FTC Disclosure

Life is complicated enough without getting into hotwater with federal agencies so: TAKE NOTE Many things I review I got at no charge in exchange for an honest review. Consider this as informing you that ALL things I review may have been gotten at no charge. Realistically about 60% but in order to keep things above board just assume that I got the stuff free. Words like, “sponsored,” “promotion,” “paid ad” or even just “ad” are clear ways to disclose that you’re being paid to share information and links so BE AWARE that some of what I write can be described as an AD by the government. BTW I will NEVER say a product is great, super or even acceptable if it isn't whether I got it free or NOT!

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Thursday, August 18, 2011

A Guest Post: Affiliate Marketing- How to Save Time and Money by Finding Good Affiliates


This is a guest post by the folks who have embedded the link entitled computer support.  It is a computer support firm “down under”.   Their ideas and advice are  worth considering.

One of the biggest problems for people looking at affiliate marketing opportunities is trying to tell the good deals from the crocks. That’s easier than it looks, but it has to be said at this point that there are risks. Some affiliates are effectively worthless wastes of time and effort, and their “returns” would be laughable if they weren’t so disappointing. Some use ridiculous software that could have you getting computer support (and/or counseling) on a regular basis; others have excellent software that can run your affiliate shop seamlessly. Some are basically pyramid scams; others are bona fide businesses with extremely good payment schemes.

Affiliates- What to avoid

There are a few telltale signs of an affiliate to avoid:

·         Strong emphasis on getting others to join: The best affiliates just don’t do that. They may have referral schemes as incentives, but that’s about it. The “joiner” affiliates tend to be long on talk and very short on substance.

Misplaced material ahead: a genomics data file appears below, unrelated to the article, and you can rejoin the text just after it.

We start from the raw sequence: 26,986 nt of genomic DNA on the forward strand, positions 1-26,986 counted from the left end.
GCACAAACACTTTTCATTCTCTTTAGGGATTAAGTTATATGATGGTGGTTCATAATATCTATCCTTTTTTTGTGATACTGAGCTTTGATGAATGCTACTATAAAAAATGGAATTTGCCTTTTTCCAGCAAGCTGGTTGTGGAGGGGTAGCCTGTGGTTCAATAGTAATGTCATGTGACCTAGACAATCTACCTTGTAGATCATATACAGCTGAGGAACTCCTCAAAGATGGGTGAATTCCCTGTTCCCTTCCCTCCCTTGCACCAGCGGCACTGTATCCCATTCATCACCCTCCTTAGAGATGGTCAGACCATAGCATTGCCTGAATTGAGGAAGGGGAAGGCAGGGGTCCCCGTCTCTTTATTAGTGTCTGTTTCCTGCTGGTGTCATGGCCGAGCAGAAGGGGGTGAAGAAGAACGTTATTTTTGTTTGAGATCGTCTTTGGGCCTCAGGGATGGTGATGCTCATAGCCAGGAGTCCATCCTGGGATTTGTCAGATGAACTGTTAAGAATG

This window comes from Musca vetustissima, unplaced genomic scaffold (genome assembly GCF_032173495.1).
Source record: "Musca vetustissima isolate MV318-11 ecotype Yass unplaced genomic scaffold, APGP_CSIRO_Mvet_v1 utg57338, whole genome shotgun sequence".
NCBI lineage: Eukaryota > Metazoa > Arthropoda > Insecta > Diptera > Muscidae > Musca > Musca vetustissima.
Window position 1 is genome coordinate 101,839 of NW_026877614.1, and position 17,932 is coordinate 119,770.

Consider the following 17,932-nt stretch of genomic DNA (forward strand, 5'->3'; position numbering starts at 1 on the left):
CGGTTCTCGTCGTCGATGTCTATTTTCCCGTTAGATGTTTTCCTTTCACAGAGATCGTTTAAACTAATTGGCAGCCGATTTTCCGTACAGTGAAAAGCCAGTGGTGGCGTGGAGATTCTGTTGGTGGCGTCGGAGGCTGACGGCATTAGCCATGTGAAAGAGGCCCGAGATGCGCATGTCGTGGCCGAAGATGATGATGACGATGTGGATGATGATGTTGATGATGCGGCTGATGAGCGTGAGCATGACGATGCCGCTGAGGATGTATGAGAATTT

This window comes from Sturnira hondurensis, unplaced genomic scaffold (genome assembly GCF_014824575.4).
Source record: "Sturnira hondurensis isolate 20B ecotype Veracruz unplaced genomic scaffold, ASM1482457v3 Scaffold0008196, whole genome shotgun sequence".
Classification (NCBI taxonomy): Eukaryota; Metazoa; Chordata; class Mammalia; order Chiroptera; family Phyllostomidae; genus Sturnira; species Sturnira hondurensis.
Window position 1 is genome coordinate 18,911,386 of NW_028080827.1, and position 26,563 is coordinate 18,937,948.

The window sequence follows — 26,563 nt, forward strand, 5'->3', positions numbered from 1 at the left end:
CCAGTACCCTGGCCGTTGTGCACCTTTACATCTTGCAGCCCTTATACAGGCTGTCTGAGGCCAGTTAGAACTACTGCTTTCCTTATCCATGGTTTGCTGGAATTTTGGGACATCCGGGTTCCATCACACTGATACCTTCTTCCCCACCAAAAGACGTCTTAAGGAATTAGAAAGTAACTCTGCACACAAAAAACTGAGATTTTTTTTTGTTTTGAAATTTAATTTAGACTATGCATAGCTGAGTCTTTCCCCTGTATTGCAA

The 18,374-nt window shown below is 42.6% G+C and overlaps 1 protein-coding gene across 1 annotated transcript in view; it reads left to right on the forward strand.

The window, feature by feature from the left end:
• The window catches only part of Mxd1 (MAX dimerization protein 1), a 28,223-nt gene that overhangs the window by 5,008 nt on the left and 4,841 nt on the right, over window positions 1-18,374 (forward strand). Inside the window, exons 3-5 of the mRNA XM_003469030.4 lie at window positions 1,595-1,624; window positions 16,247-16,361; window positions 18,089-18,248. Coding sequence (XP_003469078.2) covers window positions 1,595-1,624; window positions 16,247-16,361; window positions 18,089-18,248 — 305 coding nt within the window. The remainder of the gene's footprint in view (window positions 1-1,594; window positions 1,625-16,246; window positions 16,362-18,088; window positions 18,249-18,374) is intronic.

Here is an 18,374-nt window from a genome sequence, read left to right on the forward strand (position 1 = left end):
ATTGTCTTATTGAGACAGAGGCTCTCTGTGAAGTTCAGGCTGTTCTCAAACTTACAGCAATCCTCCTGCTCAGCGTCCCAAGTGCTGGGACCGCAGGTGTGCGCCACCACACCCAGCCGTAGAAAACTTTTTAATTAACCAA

·         Any affiliate which advertises itself like a “Make a billion in bed” scheme: These absurd things are full of stories about “our fantastic product” that made multi-millionaires out of a group of people that look like an FBI Most Wanted list. Somebody living in a cave in Peru did well out of the affiliate scheme and naturally recommends it to everyone on Earth. To add some extra credibility, there’s no actual indication of what the product is, after reading about 3000 words. Forget it.

·         Vague information about any affiliate’s terms and conditions: Real affiliate schemes are real businesses. They don’t waffle about their terms. They use standardized agreements. If you see anything less than this standard, move on. You can find better business anywhere.

Appealing little collection of options, isn’t it? These things are poison. The best case outcomes in these situations are likely to be memories you’ll be able to wince about for the rest of your life.

Software as a cue to get out of the frying pan

Another good indication of a truly hopeless affiliate scheme is, ironically enough, the software. The best affiliates really do provide a full suite of software which runs well and can help you track your earnings, hits and anything else you need effortlessly. The crocks provide you with software which gives you a great opportunity to spend time talking to your computer repairs people on a regular basis, trying to find out what’s gone wrong this time. It’s strange but true that these guys will spend a fortune on hype, and a few cents setting up decent software which will actually do anything.

If you’re finding that your “software” is about as useful as a flamethrower when your house is burning down, take the hint. All the affiliate deal will do is cost you time and therefore money, and cost you hard cash sorting out the problems.

Research- The key to dodging the crocks

Always check out any information you can get about any affiliate and their products.

If you see a lot of:

·         “We’re not a scam, really we’re not” articles or posts online

·         Complaints about non-payment

·         Complaints about a lot of hassles with the affiliate

·         Complaints about products

·         Better Business Bureau reports


Avoid these guys. The best affiliates do business, not litigation and PR, to make their money. Check and keep checking until you’re sure you’ve found a good deal.

Getting good affiliate deals really isn’t all that difficult. Just play safe and look out for the crocks.

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